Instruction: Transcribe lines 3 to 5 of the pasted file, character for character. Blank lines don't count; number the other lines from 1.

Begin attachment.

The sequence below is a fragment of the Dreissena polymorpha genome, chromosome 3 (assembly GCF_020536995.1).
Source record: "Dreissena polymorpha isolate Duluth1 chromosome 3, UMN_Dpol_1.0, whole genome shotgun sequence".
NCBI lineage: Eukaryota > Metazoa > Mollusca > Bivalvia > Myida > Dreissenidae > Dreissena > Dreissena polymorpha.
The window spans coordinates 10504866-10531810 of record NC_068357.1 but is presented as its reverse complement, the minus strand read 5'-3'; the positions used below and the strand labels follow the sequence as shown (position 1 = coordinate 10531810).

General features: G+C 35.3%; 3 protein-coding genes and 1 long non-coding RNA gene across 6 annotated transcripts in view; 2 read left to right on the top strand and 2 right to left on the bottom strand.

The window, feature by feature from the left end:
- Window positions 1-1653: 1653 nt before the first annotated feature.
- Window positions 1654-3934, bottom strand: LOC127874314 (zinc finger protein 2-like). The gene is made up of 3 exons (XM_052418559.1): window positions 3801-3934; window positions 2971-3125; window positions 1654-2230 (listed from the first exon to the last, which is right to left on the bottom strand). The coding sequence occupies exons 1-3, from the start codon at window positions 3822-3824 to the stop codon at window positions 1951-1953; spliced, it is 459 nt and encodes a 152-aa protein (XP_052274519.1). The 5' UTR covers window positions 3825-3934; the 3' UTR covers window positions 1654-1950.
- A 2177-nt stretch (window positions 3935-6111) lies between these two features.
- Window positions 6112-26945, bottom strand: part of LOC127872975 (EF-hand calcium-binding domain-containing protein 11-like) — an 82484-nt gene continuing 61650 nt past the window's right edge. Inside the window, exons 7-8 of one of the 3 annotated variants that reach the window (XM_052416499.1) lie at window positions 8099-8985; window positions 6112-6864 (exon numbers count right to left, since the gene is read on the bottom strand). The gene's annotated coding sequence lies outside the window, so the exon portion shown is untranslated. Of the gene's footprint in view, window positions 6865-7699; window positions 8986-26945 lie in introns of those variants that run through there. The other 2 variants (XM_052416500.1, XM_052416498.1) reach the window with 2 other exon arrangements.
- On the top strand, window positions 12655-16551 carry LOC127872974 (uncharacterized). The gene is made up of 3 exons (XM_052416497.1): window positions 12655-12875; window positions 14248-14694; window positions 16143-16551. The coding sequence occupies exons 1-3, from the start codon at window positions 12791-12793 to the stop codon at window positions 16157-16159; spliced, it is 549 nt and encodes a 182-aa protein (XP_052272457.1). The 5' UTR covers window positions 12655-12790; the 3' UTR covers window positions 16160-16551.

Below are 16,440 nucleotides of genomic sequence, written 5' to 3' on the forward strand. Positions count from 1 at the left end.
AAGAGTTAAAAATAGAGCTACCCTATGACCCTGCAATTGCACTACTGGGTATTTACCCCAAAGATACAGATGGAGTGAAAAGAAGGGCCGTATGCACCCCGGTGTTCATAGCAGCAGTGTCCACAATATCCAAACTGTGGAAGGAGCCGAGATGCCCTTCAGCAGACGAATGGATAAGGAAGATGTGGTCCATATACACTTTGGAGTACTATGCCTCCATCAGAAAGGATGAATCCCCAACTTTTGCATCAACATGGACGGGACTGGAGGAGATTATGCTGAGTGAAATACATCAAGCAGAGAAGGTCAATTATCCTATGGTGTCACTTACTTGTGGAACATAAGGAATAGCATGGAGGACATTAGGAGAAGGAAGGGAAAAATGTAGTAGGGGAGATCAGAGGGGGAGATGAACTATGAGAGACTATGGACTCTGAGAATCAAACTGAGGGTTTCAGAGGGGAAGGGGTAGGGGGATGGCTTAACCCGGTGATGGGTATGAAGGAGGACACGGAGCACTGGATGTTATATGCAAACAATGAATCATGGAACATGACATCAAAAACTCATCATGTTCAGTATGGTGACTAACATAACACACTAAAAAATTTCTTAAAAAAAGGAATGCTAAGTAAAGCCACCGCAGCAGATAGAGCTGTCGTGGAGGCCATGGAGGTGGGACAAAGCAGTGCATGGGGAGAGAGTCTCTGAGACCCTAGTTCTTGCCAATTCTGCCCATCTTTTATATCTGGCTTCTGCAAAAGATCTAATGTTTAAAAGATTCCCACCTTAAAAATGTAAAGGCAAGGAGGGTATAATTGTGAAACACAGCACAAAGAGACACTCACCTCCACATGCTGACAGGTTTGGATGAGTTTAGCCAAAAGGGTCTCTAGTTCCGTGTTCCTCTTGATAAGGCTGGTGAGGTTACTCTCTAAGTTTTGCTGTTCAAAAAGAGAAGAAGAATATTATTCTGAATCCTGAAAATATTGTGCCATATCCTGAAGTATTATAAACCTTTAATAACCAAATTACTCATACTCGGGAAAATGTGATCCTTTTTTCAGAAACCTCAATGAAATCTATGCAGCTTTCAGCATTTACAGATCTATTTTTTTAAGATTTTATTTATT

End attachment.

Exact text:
NCBI lineage: Eukaryota > Metazoa > Mollusca > Bivalvia > Myida > Dreissenidae > Dreissena > Dreissena polymorpha.
The window spans coordinates 10504866-10531810 of record NC_068357.1 but is presented as its reverse complement, the minus strand read 5'-3'; the positions used below and the strand labels follow the sequence as shown (position 1 = coordinate 10531810).

General features: G+C 35.3%; 3 protein-coding genes and 1 long non-coding RNA gene across 6 annotated transcripts in view; 2 read left to right on the top strand and 2 right to left on the bottom strand.